Cats seem to be afoot (no pun intended ) everywhere at the moment. The news this week has been full of the "new" clouded leopard species found on Borneo. I find it pedantically amusing that a species that existed on this planet before humanity can be considered "new" just because we're finally realised it's here, but:
It's still very exciting to learn of a new big cat And such a beautiful one, too.
To mark the occasion I'm going back to the Felidae drawings I used to experiment with when I was a teenager. These involve trying to fit all 39 (40? Did someone say Iriomote cat? ) extant species into one picture. I haven't yet decided whether to make this a pencil sketch or a painting. I suspect a pencil drawing has a better chance of actually being finished.
I thought this worth explaining as I am currently surrounded by books related to this drawing. Dreamer has tagged me which requires me to pick up a book, turn to page 123, and type up paragraph five. Oh well: it has been asked for - here's the excerpt from David Alderton's Wild Cats of the World
Interestingly, although the initial development of black-footed cats is precocious when compared with domestic cats, their age of maturity is subsequently much delayed. It appears that they are unlikely to breed much before they are twenty-one months old. Studies suggest that those small cats are relatively numerous through [sic] their range, however, and even common in some areas. In captivity they have hybridized with domestic cats, and are recorded to have bred with a local subspecies of the African wild cat in southern Africa.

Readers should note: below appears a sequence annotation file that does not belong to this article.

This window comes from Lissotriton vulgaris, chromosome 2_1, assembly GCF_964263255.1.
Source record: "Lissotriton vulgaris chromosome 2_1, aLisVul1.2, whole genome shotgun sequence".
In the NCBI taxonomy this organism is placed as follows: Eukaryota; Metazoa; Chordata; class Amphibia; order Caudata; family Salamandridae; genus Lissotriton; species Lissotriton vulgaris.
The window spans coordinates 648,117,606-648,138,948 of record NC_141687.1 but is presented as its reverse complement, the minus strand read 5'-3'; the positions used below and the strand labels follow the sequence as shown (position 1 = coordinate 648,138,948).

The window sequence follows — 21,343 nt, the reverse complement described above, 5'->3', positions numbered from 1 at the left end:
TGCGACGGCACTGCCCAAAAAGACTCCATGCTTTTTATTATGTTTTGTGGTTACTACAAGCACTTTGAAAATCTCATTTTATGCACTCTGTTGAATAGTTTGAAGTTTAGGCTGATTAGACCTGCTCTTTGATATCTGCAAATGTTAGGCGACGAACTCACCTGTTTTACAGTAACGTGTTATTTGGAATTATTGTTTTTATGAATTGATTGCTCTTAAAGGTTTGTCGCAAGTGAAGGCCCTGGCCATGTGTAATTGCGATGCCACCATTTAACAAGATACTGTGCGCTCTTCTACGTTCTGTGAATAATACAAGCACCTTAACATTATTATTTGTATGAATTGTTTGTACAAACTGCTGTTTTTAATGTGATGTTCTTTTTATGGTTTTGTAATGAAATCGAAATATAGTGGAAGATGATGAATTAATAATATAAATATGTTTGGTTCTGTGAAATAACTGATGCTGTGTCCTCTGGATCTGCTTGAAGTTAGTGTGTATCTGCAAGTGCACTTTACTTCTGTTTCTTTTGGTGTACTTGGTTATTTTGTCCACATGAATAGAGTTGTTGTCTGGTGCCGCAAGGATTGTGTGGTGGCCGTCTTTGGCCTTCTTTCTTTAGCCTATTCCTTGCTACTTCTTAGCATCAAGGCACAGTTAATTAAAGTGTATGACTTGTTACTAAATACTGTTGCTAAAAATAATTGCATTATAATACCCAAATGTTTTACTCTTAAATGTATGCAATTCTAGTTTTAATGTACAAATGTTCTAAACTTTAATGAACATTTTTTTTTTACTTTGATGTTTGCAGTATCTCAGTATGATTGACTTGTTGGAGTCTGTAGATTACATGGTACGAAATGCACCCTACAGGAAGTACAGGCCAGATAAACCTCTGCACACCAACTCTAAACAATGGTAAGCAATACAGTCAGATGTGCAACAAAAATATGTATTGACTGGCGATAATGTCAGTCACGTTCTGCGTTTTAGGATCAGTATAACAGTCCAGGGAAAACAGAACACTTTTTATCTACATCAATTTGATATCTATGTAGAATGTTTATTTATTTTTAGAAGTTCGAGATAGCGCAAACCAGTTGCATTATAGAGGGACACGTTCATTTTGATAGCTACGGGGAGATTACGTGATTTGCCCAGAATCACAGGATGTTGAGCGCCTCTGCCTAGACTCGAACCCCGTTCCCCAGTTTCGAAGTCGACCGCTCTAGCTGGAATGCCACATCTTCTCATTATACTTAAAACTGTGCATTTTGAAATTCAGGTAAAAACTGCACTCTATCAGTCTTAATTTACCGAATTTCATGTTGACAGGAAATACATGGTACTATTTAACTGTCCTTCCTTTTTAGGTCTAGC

Black-footed cats are very tiny (half the size of a domestic cat) but very fierce. I've only ever seen one, in a wildlife rescue centre in Zimbabwe (when I was visiting there in 1995) and it spat at me!
Anyway, I have to tag someone else now...
Away from both cats and tags, the Old Dogfox has put in a couple of appearances tonight, both times alone.